But the Internet is different. Increasingly, when it comes to global news and information the Internet is not a platform. It is the platform.

Blog   |   Internet, UK

Rushed data legislation would give UK worrying surveillance powers

The British government's attempt to rush through a bill on data retention before the House of Commons summer recess next week has run into opposition--not from members across the aisle but from Internet companies, civil liberty defenders, and lawyers, who say the law would extend the authorities' already vast snooping capabilities.

Blog   |   Internet, USA

TSA policy change could compound security concerns for journalists in transit

On Sunday, the U.S. Transportation Security Administration announced a new policy requiring that travelers to the United States turn on their devices at the request of airport security personnel. Devices that cannot be powered on will be barred from the aircraft, and passengers in possession of such devices may also be subjected to additional screening. While a number of commenters have lamented the policy change on the grounds that it is likely to cause confusion and otherwise inconvenience passengers, the move could also aggravate the risks journalists already face when traveling with sensitive materials such as notes, unpublished photographs, or information about sources.

Blog   |   Internet, Russia

Russia intensifies restrictions on blogs, social media

On August 1, Russia will significantly tighten its grip on blogging and social media conversations and will acquire expanded powers to block Internet services originating abroad. The new authorities, approved by Russia's parliament in April, buttress existing regulations that have already been used to block several independent news sites, some of which reported on the political upheaval in Ukraine in a way that apparently drew the government's ire.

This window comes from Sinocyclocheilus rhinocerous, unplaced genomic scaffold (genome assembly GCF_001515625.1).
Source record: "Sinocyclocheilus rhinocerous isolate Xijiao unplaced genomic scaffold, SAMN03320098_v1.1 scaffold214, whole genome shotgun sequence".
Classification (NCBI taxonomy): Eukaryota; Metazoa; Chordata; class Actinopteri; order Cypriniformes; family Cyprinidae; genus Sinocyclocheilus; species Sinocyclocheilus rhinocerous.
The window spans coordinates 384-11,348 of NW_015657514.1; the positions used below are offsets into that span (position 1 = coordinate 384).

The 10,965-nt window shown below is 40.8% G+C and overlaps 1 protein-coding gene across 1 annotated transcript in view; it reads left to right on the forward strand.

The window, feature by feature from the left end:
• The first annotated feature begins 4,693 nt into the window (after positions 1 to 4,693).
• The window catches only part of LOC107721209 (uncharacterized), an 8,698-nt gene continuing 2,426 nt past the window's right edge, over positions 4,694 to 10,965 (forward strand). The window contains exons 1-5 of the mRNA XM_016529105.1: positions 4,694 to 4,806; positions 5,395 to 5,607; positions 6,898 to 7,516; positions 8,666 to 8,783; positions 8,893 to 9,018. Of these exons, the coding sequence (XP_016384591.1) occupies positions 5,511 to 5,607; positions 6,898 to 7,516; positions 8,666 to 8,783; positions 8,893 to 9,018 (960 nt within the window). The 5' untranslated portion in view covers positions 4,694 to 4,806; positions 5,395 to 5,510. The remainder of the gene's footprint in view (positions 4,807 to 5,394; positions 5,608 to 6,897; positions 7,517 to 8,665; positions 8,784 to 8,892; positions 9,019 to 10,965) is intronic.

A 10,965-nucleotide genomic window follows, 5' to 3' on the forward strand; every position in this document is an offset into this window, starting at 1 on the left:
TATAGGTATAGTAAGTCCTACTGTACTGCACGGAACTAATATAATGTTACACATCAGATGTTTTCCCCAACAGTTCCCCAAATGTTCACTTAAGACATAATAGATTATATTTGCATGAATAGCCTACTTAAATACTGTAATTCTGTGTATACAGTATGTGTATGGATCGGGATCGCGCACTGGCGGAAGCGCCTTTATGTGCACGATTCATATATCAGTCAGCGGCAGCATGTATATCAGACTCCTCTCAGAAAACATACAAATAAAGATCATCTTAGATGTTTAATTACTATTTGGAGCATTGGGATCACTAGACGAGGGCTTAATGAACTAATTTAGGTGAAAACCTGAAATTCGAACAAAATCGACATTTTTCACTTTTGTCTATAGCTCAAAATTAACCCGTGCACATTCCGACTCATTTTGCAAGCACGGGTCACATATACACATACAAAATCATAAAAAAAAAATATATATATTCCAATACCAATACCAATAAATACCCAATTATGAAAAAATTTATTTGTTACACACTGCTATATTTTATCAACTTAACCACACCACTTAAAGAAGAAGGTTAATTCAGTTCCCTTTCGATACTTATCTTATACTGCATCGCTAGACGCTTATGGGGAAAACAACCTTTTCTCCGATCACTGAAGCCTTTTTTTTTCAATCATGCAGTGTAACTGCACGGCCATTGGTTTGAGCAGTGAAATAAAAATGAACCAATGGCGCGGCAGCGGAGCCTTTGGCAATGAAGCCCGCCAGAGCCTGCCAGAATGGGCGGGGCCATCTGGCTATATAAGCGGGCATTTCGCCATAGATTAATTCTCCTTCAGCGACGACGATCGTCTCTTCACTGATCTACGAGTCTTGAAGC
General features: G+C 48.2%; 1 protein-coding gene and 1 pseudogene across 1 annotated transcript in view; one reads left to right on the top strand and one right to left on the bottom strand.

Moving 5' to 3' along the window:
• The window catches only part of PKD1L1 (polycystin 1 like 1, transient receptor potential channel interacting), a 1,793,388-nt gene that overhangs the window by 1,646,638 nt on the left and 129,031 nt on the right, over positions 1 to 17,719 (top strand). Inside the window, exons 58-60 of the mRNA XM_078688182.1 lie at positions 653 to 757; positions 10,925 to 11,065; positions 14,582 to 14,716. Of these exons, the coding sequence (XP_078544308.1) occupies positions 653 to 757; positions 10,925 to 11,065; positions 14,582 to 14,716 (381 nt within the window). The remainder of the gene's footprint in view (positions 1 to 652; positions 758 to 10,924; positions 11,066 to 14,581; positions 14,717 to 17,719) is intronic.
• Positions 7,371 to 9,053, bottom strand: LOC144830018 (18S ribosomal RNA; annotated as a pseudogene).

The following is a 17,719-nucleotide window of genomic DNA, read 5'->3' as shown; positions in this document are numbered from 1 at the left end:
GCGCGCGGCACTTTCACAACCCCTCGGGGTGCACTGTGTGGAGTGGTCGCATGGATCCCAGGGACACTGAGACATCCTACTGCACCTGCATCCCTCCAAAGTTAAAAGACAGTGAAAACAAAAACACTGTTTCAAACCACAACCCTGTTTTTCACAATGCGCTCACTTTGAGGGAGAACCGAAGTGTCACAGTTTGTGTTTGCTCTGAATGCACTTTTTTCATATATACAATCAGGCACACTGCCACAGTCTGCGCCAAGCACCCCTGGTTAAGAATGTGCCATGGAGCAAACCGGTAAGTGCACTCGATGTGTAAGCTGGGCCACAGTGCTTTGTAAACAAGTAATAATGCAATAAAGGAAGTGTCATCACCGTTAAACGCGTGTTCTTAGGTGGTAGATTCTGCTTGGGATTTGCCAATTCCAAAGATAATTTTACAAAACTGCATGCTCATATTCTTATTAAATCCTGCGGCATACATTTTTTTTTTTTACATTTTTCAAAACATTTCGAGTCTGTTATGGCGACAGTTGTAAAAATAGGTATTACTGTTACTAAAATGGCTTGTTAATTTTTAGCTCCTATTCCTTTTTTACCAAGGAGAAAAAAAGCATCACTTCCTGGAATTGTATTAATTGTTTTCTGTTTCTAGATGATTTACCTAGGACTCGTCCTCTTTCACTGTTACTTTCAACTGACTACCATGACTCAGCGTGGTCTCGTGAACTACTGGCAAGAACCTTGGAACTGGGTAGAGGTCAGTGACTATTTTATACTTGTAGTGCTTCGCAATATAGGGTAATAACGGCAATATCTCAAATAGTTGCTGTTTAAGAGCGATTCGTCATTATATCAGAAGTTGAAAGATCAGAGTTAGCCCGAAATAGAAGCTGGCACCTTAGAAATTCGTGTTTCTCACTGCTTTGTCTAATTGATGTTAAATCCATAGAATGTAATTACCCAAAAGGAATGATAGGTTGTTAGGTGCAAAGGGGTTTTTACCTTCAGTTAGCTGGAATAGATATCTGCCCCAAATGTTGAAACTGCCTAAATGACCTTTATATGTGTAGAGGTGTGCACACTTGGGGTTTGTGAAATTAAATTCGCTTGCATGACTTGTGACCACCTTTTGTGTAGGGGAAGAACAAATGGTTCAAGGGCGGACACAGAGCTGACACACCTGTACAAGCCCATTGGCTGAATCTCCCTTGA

Blog   |   India, Internet

Worrisome curbs on free speech emerge since Modi's election

Earlier this month, Indian authorities arrested seven people for publishing a photo of India's new prime minister, Narendra Modi, alongside figures such as George W. Bush, Osama bin Laden, and Adolf Hitler, under the headline, "Negative Faces." The seven, who could face lengthy prison terms if convicted, are but the latest Indians facing criminal proceedings for their critical views of Modi, a trend that is raising concerns about freedom of expression and press freedom under India's new leadership.

Blog   |   Internet, Pakistan

A year after Snowden revelations, damage persists to freedom of expression in Pakistan

In Pakistan, where freedom of expression is largely perceived as a Western notion, the Snowden revelations have had a damaging effect. The deeply polarized narrative has become starker as the corridors of power push back on attempts to curb government surveillance. "If the citizens of the United States of America cannot have these rights, how can you? .." is an argument that rights advocate hear way too often. The Snowden revelations quickly became a moment of recognition for those otherwise labeled as conspiracy theorists who believed that all digital transmissions become a tool that can be used by the U.S. government. Unlike, for example, Brazil, which has fought back, the government of Pakistan is working on ways it could replicate a NSA-like model in this country.